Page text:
A person who thinks all the time has nothing to think about except thoughts, so he loses touch with reality and lives in a world of illusions.
— Alan Watts
An interesting quote to keep in mind while designing Shimatta. Shimatta's goal is to capture thoughts based on your daily experiences and learnings. It shouldn't actively force you to think about stuff that you could write down just for the sake of doing so. But what if a thought occurs but you're not in the habit of writing them down or you forget doing so?
A solution for this could be to let the user setup individual reminders. Reminders that will be sent at a moment the user thinks is the best time to reflect on his thoughts. Be it in the evening or the next morning those thoughts occurred.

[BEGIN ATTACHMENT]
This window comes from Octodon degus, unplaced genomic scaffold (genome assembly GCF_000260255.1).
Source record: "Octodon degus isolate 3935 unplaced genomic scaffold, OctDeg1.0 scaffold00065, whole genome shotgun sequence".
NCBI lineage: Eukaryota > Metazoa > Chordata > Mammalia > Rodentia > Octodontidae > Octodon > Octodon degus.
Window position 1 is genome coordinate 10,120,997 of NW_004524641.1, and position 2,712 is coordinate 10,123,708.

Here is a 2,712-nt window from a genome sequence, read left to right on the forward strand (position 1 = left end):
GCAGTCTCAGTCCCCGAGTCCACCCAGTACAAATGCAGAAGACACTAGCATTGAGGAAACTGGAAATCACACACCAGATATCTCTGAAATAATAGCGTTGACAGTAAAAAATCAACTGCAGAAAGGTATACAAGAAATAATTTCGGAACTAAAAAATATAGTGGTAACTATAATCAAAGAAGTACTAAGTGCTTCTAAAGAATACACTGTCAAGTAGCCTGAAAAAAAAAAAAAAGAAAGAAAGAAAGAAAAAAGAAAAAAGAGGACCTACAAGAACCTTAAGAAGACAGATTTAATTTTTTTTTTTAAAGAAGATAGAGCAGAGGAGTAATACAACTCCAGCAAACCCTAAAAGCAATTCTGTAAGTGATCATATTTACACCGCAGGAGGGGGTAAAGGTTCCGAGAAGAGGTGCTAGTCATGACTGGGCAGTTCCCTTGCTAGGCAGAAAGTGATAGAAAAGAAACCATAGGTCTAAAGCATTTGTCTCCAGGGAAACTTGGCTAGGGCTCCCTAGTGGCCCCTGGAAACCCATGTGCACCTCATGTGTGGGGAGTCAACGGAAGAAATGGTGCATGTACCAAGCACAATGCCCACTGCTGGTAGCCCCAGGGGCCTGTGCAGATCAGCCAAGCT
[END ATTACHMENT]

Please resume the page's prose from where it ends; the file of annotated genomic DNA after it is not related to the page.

Also just reminding a user "what was on your mind today?" might be to generic. Everyone is different, everyone does different things during the day. I for example stumble across interesting articles or programming libraries during the day which I might want to keep in mind. So my reminder should ask me:
"Have you found any interesting links today? What's interesting about them and how will you be able to implement them in the future?"
Of course, those are just thoughts about improving how to write down thoughts. And as the initial quote said, just thinking without doing detaches you from reality. I don't know if the described solution above is useful unless I built it and tried it out.